We took the ferry home to Kirribilli from Pyrmont Bay but had to wait half an hour for the ferry to get to the Pyrmont Bay wharf. Waiting around at the wharf was entertaining. My parents and I arrived at the wharf early and chose a seat to wait for the ferry. What we observed was both appalling and humorous. About ten minutes before the ferry arrived, two women along with three children arrived at the wharf; one of the children was in a pram fast asleep. The other two children were running around the wharf freely, oblivious to the two women they were with. The young girl (no onlder than 5) started playing on the railings leading down to the wharf platform. She started rolling around on the rails showing off to the young boy with her, of a similar age. The boy started pointing at the girl while staring under the girl’s dress. Thinking nothing of it, our eyes wandered around the rest of Darling Harbour. As I turned around, I noticed this young boy’s private parts were out in full view of the 20 or so people waiting on the wharf, shouting at the girl, “look at mine, look at mine!” At this point it was clear that the young girl was not wearing any underwear and the boy was pointing and staring at her private parts. I had no idea what to say or think; should I notify this young boy’s mom to tell her that he was feloniously expressing himself to the young girl? Should I tell her that her son was primitively showing off his genitalia to the young girl? Luckily, I didn’t have to say anything, since the mother was hinted to her son’s behavior with the laughs and chuckles from the crowd on the wharf. The mother, somewhat embarrassed, put away her phone that she had been playing on for the past few minutes, and directed the young boy to put his penis back in his pants. Australia is a very amazing country and in many ways out-does America but this just went to show me that there are oblivious parents all over the world!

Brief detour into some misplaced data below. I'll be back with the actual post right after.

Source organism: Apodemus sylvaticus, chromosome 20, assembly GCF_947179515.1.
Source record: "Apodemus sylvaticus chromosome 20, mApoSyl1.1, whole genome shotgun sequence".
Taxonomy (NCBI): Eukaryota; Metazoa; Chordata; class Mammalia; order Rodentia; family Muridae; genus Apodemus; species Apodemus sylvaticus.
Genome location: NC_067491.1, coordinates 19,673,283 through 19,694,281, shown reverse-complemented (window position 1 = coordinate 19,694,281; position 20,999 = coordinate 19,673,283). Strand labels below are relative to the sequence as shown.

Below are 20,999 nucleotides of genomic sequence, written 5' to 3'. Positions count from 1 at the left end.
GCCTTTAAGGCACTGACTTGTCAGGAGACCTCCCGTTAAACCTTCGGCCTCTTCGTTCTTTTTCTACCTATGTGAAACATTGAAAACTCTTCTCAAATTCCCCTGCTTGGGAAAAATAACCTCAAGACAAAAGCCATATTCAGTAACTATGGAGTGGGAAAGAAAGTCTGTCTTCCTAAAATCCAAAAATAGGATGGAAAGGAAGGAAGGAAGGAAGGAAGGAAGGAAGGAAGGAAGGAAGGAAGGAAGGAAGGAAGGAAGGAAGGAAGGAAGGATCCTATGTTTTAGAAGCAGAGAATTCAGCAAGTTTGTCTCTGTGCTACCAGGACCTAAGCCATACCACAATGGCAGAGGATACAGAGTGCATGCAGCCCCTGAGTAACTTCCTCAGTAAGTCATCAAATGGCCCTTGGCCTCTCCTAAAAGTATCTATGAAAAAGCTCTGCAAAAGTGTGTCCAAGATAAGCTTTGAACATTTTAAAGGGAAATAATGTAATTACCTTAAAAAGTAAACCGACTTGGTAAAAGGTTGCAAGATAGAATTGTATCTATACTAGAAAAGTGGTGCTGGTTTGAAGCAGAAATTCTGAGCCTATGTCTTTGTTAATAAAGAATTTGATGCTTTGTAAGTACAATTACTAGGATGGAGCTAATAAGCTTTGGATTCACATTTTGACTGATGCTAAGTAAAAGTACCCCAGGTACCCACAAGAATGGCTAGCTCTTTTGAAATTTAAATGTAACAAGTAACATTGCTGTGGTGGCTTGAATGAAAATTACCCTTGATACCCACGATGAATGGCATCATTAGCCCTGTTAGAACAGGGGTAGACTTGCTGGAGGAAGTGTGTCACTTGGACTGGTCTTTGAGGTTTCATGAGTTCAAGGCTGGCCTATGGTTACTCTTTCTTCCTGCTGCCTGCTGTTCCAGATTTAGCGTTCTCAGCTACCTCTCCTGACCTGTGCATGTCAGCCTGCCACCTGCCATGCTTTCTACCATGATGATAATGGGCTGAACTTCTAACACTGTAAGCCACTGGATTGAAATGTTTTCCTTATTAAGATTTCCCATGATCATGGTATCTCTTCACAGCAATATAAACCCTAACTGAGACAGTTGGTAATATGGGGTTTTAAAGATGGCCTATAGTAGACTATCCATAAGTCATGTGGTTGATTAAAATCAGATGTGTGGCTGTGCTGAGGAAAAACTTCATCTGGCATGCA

Back to the blog! Rather than waiting until the end of the day to pack, we headed back to Kirribilli to get our stuff ready to go for the Saturday morning. After taking an hour or so to organize our stuff, we made one final decision- what to do that evening! We really enjoyed the rides on the ferries and being on the water, so we decided to take the half hour trip out to Manly, to spend the rest of the day. This was a fantastic decision!